• accept() - This system call creates socket connections. The similar system call accept4() supports flags. This syscall supports various protocols such as IPv4/6, Appletalk, IPX, and others (including sockets for communications between processes).
    • access() - This checks the permissions of a file before the calling process can access the file. This syscall first ensures the specified file exists. If so, then the system call checks if the process/user may read, write, and/or execute the file.
    • acct() - Process accounting is turned on and off using this system call. Process accounting is record keeping for executed commands. This allows admins to be aware of all commands that were executed, who/what executed them, etc.
    • add_key() - This adds or updates a key in the kernel's key management facility.
    • adjtimex() - This system call updates the kernel's clock using an algorithm by David L. Mills'. This system call can also get various information like the amount of microseconds between ticks, current time, offset, precision, etc.
    • alarm() - An alarm is set which will send a signal to a process.
    • alloc_hugepages() - An old system call (no longer used) that allocated and freed huge pages (large chunks of memory).
    • bind() - Newly created sockets get an address (sometimes called a name) from this system call. When connecting to a server, the client uses bind() on its side of the connection (the initiated side) and the server will use connect() on its side of the socket.
    • brk() - Memory can be given to or taken from running processes using this system call. A "program-break" is the last part of a processes memory on RAM. More memory can be given to the process by allocating more memory at the program-break, and deallocated the program's memory removes memory at the program-break.
    • cacheflush() - Flush the data cache in the specified address.
    • capget() - Get the capabilities of threads.
    • capset() - Set the capabilities of threads.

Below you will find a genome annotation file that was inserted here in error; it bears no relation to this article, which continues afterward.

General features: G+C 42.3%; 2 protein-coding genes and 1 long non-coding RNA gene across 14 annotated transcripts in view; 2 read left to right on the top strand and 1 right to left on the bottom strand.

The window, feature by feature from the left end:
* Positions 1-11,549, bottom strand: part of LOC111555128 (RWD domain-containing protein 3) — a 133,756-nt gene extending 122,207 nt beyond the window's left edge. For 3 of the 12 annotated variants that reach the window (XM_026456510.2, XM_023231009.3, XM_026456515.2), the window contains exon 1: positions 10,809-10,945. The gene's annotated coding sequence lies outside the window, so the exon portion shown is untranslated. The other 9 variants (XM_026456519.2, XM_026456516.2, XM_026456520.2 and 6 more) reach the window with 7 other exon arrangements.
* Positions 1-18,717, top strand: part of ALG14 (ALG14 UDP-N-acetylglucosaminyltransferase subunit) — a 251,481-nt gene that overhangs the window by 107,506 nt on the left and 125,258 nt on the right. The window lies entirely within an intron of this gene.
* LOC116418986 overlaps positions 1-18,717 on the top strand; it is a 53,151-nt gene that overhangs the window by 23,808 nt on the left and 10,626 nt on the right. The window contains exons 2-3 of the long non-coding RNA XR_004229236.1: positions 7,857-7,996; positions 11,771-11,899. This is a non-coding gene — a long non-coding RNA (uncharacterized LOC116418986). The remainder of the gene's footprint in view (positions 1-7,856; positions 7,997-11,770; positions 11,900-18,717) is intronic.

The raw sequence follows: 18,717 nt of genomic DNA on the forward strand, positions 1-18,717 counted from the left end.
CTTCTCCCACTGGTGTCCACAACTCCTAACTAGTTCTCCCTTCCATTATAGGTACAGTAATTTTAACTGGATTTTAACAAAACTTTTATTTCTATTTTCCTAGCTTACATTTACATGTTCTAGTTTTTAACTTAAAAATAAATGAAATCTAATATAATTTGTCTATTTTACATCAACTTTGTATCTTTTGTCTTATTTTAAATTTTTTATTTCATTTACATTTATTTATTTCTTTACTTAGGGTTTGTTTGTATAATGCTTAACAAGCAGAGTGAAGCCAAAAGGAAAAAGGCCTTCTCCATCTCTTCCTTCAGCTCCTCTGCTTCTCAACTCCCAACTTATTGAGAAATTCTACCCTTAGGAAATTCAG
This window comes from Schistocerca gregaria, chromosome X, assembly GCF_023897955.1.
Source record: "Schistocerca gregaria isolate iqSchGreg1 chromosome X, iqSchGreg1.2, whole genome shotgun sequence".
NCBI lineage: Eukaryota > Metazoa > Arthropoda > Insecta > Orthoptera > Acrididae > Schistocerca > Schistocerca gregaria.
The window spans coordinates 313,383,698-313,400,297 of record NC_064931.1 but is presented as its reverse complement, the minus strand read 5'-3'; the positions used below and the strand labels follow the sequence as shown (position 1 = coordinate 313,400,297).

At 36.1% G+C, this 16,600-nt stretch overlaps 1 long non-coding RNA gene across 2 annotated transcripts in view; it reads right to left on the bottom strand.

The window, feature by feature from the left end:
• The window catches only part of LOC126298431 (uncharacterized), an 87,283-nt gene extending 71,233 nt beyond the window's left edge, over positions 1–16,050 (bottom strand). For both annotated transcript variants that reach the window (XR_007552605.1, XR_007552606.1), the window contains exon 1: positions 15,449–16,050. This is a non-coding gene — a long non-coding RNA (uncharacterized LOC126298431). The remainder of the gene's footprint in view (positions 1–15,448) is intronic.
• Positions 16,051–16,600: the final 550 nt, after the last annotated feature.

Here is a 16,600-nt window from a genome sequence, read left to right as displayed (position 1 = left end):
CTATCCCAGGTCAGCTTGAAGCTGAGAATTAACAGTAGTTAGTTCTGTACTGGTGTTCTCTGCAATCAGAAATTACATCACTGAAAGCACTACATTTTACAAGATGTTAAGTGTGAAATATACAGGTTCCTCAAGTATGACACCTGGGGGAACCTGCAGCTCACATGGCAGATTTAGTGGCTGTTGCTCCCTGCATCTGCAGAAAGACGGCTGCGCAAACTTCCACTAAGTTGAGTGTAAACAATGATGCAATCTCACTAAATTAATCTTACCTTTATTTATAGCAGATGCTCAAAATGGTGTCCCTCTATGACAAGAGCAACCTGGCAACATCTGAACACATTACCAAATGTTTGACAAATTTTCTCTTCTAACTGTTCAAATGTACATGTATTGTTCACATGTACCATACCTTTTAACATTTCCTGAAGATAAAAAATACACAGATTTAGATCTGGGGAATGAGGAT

• NOTE: A thread's capabilities refers to its attributes and permissions such as permissions to access particular network ports, execute Root programs, etc. A complete list of the capabilities may be found here /usr/include/linux/capabilities.h
    • chdir() - Yes, this command users regularly use to change the current directory is a system call.
    • chmod() - Surprise! Another commonly used command is a system call. This one changes file permissions.
    • chown() - At this point, you may not be shocked; another system call that changes file ownership.
    • chroot() - This popular shell command is also a system call. This changes the root directory.
    • clock_getres() - This retrieves the clock's resolution. Resolution is another term for precision. This syscall only works on POSIX clocks.
    • clock_nanosleep() - This system call is like the commonly used "sleep" command, but this system call pauses threads at the nanosecond level.
    • clone() - Like fork(), the process is forked, but not with the same results as fork(). There are several differences between fork() and clone(), but clone() makes a child process that uses the parent process's memory space while fork() gives the child process its own memory space.
    • close() - After a program is done writing or reading a file, the file should be closed to release memory and a file descriptor for reuse. The close() system call performs the closing of the file. Some documentation may say close() closes a file descriptor. This is also true. Closing a file descriptor just means a file descriptor is freed.
    • connect() - Create a connection to a socket.
    • creat() - This system call creates a file. No, this is not a typo. The system call really is called "creat()" without the second "e".
    • delete_module() - Kernel modules are unloaded by this system call. If the specified module is being used or is needed by other modules or the kernel itself, then the syscall will leave the module alone.
    • dup() - File descriptors can be duplicated with this system call. File descriptors would need to be duplicated when a thread viewing a file forks or when a command's output is redirected.
    • epoll_create() - Create a new file descriptor for a new instance of epoll.
    • epoll_ctl() - This system call is used to perform various tasks on an epoll file descriptor.
    • epoll_wait() - This system call waits until an event is performed on a specified epoll file descriptor. This syscall is important when software should only perform some action after a particular event happens to an epoll file descriptor.
    • eventfd() - The Event-File-Descriptor system call creates a file descriptor that is used to notify software about events or to make some software wait on some event.
    • NOTE: An abbreviation for file descriptor is "fd". So, system calls that end in "fd" may relate to file descriptors.
    • execve() - Have you ever wondered which system call (if any) causes executable to run? Well, this system call is the one that does so. execve() can also execute scripts that begin with a valid hashpling. If needed, this syscall will call the Linux Dynamic Linker (ld.so) to set and link required libraries to the executable.